The trend of Virginia basketball being invincible after losses this season continued Tuesday night, as the Cavaliers (13-9, 7-5 ACC) defeated Boston College 67-55. After a back-and-forth first half, Virginia came out on fire to start the second, increasing the margin to double digits, and the Eagles (9-12, 4-7 ACC) could never truly get back into the game. In what has become a theme for the team this season, Virginia had a balanced scoring attack, with four players reaching double digits and senior guard Kihei Clark leading the way with 19 points.
After winning the tip-off, Boston College scored a quick four points as Virginia’s defense took a bit of time to get settled in. After coming back from a media timeout, what looked to be a routine offensive foul on junior center Franciso Caffaro was accompanied by a technical foul, making the referees particularly unpopular inside John Paul Jones Arena. The ensuing free throws put the Cavaliers in a hole to start the game, facing a 11-8 deficit with 11:36 to play.
Neither team shot particularly well to start the game, with the Cavaliers making just one of their first eight field goals and the Eagles cooling off after a hot start. Virginia would then make three of its next four shots to take a 17-14 lead, but Boston College graduate guard Brevin Galloway would hit a three-pointer to tie the game back up. Junior guard Armaan Franklin answered, however, putting the Cavaliers back up by two with 6:18 remaining.
Virginia would break the game open after the under-eight timeout, going on a 7-0 run and forcing Boston College into a nearly four-minute scoring drought. After going on a small run of their own, the Eagles brought the deficit to as small as three before senior guard Kihei Clark beat the buzzer to send the teams into halftime with a 30-25 advantage.
Stifling defense was the story of the first half for the Cavaliers, especially towards the end of the period. Virginia forced nine turnovers by the Eagles and capitalized on the other end, scoring half of their points off of Boston College miscues. Seemingly every possession on defense took most of the shot clock, and the visiting team simply could not find any easy looks, resulting in two shot clock violations to the delight of Virginia fans in the building.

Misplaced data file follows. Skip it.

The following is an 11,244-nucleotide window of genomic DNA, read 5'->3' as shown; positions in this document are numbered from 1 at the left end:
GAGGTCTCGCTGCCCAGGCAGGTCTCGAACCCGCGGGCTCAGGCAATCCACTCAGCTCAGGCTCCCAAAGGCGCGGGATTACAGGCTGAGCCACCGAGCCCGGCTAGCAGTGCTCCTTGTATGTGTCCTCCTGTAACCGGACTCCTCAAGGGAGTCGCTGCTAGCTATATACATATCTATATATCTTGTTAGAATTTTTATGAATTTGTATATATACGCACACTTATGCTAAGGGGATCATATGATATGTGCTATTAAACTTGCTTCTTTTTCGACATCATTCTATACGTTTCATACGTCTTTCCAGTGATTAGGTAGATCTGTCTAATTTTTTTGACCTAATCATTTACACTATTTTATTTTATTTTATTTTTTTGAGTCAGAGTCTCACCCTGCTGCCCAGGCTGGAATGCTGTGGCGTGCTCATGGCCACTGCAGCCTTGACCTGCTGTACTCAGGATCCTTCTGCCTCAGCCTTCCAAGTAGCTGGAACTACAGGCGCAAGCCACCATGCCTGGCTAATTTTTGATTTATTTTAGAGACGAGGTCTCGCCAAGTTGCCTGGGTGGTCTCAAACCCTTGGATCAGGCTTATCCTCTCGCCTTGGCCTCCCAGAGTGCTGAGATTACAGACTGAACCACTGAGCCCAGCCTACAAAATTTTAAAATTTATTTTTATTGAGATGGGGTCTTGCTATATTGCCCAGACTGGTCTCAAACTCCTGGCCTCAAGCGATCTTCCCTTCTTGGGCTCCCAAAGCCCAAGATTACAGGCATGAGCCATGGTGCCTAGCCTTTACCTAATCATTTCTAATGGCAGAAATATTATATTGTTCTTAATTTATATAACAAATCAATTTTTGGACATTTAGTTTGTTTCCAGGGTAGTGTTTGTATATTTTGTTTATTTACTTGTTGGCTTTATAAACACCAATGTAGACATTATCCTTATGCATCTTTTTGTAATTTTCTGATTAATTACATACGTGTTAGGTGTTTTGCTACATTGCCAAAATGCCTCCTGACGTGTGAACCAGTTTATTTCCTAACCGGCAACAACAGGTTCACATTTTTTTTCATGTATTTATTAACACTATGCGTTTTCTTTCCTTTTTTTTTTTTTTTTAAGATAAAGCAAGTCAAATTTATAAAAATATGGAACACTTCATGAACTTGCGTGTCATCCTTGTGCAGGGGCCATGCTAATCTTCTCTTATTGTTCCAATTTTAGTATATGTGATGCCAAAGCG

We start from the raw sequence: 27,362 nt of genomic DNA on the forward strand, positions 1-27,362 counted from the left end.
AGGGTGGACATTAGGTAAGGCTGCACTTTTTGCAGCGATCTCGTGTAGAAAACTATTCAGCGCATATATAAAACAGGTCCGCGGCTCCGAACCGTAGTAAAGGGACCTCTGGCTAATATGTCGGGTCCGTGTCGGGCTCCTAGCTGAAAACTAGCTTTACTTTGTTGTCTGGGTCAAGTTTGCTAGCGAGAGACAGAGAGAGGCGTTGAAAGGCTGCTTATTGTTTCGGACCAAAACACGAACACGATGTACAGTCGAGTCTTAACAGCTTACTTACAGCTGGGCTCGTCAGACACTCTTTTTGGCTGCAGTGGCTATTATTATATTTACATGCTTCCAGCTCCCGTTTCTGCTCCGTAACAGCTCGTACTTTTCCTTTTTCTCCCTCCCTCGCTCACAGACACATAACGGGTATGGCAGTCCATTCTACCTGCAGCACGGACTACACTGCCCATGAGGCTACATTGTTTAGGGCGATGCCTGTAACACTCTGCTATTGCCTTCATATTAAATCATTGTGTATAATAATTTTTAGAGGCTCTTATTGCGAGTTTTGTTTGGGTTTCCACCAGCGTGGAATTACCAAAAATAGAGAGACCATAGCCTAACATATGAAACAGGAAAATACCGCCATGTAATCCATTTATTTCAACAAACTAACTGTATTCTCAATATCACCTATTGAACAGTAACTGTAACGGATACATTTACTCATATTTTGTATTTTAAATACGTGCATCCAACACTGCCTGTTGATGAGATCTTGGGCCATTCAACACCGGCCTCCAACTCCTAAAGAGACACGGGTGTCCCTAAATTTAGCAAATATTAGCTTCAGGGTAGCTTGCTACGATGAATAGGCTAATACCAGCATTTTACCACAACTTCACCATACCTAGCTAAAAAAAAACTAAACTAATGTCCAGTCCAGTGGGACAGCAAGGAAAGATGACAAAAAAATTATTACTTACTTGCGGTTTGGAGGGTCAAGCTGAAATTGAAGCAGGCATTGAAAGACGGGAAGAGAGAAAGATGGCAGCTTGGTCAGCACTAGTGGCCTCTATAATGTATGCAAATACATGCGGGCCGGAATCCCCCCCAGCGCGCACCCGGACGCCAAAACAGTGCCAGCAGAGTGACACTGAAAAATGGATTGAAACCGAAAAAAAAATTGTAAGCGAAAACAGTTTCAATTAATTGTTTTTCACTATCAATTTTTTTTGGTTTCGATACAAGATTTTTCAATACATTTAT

Coach Tony Bennett said he was pleased with the defensive effort during his postgame press conference.
“I said [to the team], ‘Everything you got, defensively. This cannot be a lukewarm defense,’” Bennett said. “Most of the night we made them earn their looks.”
The Cavaliers started off strong in the second half, building the lead to as much as 11 before Boston College called a timeout to preserve possession with the score at 36-27. Throughout its run, Virginia would continue the trend of free throws being its best offense. The Cavaliers would make their first 14 shots from the line, and having the ability to get to the free throw stripe was especially important considering the team’s nonexistent three-point shooting throughout the game.
Boston College’s struggles offensively continued to show during the first part of the second half, as the Eagles scored just four points in the first six minutes of the period. Thanks to Virginia’s excellent defending, the lead would balloon to as much as 15 before a timeout was called with 11:10 to play and the score standing at 46-33.
Throughout the middle of the second half, Boston College would slowly chip away at the lead, getting it to single digits with a basket by junior forward Quentin Post. On the other side of the court. The Cavaliers went on an all-too-common scoring drought, with a basket by Gardner being their first points in nearly four minutes. After a media timeout, the arena got the loudest it had been all night as Clark stole the ball and scored, but the Eagles answered with a three of their own to make the score 50-40.
In the meantime, Virginia held a comfortable lead on the court, but Boston College simply wouldn’t go away. There seemed to be a barrier at the 15-point mark, as the Cavaliers could not build a larger lead than that, but the Eagles had trouble cutting the deficit significantly as well. Virginia’s lead was never less than eight, and the Cavaliers were able to comfortably ride the rest of the game to a 67-55 victory.
This was a vintage Tony Bennett victory for the Cavaliers, with the defense being the star of the show. If Virginia can control the pace like it did against Boston College, the Cavaliers will be a tough out for anyone in the conference.
Virginia stays in Charlottesville for a key ACC matchup against Miami scheduled for Saturday. Tip-off is set for 5 p.m., and the game will be televised on ACC Network.